Your enterprise's old data center has reached the end of the road, and the whole kit and caboodle is moving to a colocation provider. What should you be looking for in the data center, and just how much uptime comes from within?
A lot of the work measuring data center reliability has been done for you. The Uptime Institute's simple data center Tier levels describe what should be provided in terms of overall availability by the particular technical design of a facility.
There are four Uptime Tiers. Each Tier must meet or exceed the capabilities of the previous Tier. Tier I is the simplest and least highly available, and Tier IV is the most complex and most available.
Tier I: Single non-redundant power distribution paths serve IT equipment with non-redundant capacity components, leading to an availability target of 99.671% uptime. Capacity components include items such as uninterruptable power supply, cooling systems and auxiliary generators. Any capacity component failure will result in downtime for a Tier I data center, as will scheduled maintenance.
Tier II: A redundant site infrastructure with redundant capacity components leads to an availability target of 99.741% uptime. The failure of any capacity component can be manually operated by switching over to a redundant item with a short period of downtime, and scheduled maintenance still requires downtime.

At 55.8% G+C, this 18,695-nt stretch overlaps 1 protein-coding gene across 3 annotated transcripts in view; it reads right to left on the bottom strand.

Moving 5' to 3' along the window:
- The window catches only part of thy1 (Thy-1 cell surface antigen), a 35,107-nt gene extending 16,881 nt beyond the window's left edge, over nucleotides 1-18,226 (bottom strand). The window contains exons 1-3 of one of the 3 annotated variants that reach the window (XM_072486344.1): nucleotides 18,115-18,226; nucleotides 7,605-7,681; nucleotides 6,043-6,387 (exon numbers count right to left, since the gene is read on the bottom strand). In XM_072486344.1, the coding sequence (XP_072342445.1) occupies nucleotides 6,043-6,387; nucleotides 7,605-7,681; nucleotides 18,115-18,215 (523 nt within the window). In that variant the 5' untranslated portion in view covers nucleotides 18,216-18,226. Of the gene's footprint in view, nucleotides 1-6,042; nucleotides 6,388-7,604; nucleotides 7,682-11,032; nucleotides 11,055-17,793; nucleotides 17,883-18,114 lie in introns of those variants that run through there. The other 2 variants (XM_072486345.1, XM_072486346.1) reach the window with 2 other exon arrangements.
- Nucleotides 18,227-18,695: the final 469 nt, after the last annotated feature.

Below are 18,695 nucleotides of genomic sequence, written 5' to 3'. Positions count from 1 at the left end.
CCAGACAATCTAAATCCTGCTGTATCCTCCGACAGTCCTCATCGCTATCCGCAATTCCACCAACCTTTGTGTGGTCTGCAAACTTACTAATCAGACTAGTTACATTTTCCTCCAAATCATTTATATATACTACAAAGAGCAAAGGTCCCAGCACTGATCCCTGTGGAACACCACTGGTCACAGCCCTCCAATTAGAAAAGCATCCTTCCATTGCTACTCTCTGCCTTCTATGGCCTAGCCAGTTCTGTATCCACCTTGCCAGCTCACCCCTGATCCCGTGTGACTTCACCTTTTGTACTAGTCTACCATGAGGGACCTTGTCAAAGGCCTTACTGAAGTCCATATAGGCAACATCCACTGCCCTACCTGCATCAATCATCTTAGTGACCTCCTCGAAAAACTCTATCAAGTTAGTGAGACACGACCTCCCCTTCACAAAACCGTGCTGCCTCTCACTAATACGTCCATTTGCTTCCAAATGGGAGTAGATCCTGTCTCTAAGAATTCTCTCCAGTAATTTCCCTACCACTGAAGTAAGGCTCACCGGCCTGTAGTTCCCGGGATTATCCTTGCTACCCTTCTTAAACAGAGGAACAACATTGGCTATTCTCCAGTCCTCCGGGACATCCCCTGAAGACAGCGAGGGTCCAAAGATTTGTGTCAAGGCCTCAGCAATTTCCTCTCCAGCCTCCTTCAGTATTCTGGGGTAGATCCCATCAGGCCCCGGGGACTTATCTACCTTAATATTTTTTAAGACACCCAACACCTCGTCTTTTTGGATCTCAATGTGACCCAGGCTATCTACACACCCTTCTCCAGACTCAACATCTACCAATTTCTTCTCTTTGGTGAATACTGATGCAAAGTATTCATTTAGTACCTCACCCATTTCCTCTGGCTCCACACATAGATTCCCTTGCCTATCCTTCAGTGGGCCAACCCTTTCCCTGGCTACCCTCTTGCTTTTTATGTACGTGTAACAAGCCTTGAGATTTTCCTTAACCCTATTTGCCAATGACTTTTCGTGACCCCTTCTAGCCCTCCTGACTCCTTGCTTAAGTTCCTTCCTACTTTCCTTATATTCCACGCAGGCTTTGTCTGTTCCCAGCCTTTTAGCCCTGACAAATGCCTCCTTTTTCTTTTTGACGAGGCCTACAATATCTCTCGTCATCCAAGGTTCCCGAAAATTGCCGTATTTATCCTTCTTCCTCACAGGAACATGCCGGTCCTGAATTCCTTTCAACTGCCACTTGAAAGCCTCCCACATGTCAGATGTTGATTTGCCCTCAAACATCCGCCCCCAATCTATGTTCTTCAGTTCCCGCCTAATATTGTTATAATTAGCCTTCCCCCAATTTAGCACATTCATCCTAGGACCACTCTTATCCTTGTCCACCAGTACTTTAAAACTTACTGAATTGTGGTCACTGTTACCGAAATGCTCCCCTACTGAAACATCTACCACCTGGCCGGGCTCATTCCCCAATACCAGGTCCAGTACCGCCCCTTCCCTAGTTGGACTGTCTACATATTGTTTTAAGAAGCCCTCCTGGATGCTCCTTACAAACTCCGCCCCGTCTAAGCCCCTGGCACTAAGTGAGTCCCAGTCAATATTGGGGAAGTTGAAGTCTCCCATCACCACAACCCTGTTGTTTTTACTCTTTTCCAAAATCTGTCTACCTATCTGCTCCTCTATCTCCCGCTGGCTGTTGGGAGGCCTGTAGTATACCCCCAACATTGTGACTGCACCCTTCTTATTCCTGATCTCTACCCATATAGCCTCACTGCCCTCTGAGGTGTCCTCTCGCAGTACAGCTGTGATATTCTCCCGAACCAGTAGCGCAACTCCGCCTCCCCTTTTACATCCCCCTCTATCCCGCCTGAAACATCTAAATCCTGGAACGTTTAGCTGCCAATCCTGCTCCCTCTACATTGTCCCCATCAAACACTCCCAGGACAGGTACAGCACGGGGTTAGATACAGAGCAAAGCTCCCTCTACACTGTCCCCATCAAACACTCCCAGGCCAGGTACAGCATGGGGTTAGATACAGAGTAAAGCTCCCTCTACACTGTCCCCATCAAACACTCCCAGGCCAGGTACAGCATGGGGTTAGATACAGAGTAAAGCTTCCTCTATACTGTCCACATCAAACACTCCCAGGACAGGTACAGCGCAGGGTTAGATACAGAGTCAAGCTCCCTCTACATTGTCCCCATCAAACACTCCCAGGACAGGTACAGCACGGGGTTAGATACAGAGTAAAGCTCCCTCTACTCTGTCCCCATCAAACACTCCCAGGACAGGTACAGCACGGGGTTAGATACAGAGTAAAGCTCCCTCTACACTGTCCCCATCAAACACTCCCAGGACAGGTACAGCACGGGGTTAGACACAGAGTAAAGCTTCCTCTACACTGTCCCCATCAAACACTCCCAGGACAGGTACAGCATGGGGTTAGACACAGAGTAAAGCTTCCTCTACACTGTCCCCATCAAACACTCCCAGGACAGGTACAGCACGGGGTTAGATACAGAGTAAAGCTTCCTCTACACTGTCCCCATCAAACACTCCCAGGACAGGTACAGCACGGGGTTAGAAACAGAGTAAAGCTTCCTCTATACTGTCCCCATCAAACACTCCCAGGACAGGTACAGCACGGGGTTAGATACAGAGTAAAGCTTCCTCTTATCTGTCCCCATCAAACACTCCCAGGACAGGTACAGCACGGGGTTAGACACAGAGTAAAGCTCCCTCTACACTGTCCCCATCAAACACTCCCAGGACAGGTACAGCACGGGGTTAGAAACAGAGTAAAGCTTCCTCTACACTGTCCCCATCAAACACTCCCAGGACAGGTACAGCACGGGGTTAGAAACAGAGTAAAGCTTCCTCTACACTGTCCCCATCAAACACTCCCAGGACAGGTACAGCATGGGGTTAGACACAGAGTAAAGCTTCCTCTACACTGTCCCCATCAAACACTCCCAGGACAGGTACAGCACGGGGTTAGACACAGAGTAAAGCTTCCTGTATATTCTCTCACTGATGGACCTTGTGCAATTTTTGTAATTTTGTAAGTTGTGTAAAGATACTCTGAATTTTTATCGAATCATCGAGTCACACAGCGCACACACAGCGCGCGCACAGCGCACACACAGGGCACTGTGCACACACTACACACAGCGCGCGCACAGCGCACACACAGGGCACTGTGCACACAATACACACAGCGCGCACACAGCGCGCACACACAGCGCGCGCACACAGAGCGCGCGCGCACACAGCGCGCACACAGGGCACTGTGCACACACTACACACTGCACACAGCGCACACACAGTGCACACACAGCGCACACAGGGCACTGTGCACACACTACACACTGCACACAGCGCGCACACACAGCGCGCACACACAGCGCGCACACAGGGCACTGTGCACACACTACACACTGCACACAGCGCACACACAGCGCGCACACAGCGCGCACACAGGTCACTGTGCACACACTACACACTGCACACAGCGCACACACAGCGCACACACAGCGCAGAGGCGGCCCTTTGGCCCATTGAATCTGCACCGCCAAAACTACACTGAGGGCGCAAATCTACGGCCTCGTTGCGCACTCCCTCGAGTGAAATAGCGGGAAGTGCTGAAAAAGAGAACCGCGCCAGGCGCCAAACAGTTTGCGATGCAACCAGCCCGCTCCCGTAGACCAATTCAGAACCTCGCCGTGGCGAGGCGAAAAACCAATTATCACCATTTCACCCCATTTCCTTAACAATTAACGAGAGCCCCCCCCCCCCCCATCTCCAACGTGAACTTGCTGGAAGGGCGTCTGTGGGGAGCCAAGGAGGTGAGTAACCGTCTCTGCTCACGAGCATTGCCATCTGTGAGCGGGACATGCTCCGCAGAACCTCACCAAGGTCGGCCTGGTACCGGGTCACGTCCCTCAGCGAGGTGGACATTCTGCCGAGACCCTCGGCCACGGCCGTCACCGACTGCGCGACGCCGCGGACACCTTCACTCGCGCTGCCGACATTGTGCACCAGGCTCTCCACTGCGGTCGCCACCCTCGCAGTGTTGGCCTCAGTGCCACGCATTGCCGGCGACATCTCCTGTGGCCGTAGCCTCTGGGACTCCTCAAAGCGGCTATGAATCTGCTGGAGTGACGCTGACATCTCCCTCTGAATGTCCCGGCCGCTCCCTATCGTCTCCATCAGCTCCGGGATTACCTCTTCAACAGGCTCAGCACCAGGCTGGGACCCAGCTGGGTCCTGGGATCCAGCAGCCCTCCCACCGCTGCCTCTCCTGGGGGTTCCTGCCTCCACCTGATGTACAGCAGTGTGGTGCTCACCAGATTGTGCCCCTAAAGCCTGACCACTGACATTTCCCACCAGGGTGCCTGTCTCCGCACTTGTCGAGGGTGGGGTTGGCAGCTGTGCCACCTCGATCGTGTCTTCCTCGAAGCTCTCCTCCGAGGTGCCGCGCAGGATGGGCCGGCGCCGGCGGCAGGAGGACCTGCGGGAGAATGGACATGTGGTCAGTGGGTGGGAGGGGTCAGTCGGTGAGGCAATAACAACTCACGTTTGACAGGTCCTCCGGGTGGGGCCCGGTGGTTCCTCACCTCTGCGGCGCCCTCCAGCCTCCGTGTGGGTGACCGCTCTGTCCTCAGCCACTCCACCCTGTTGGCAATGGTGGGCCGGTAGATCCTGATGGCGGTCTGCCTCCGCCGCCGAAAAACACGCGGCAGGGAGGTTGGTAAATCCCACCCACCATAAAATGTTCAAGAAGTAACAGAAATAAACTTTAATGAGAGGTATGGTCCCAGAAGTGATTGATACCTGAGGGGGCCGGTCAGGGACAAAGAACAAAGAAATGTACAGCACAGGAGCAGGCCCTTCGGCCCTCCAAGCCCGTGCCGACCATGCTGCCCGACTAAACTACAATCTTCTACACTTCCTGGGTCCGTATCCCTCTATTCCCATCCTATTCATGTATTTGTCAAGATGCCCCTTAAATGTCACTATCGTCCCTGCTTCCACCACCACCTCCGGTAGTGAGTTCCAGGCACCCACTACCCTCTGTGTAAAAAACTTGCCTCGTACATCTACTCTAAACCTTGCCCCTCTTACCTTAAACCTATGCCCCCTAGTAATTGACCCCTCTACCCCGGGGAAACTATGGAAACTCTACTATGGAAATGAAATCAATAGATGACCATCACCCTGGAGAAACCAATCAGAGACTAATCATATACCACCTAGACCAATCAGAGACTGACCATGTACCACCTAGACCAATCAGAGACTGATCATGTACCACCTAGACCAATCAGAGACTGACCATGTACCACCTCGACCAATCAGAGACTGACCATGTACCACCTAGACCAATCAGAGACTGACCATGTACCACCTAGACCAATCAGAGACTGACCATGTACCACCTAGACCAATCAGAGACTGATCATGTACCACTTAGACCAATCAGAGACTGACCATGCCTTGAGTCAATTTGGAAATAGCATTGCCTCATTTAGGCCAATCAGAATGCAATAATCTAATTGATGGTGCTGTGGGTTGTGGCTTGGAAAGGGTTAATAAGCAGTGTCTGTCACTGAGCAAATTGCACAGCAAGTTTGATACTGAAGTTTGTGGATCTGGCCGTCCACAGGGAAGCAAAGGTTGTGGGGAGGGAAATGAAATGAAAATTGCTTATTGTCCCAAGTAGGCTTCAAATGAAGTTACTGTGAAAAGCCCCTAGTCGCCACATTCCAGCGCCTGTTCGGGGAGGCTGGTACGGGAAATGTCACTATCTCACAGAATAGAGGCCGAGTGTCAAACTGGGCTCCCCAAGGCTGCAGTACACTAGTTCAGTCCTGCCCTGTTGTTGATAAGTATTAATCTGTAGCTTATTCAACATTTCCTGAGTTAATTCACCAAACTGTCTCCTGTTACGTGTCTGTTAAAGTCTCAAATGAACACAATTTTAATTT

Tier III: Multiple independent distribution paths serve IT equipment; there are at least dual power supplies for all IT equipment and the availability target is 99.982% uptime. Planned maintenance can be carried out without downtime. However, a capacity component failure still requires manual switching to a redundant component, which will result in downtime.
Tier IV: All cooling equipment is dual-powered and a completely fault-tolerant architecture leads to an availability target of 99.995% uptime. Planned maintenance and capacity component outages trigger automated switching to redundant components. Downtime should not occur.
In most cases, costs reflect Tiering -- Tier I should be the cheapest, and Tier IV should be the most expensive. But a well-implemented, well-run Tier III or IV facility could have costs that are comparable to a badly run lower-Tier facility.
Watch out for colocation vendors who say their facility is Tier III- or Tier IV-"compliant"; this is meaningless. Quocirca has even seen instances of facility owners saying they are Tier III+ or Tier 3.5. If they want to use the Tier nomenclature, then they should have become certified by the institute.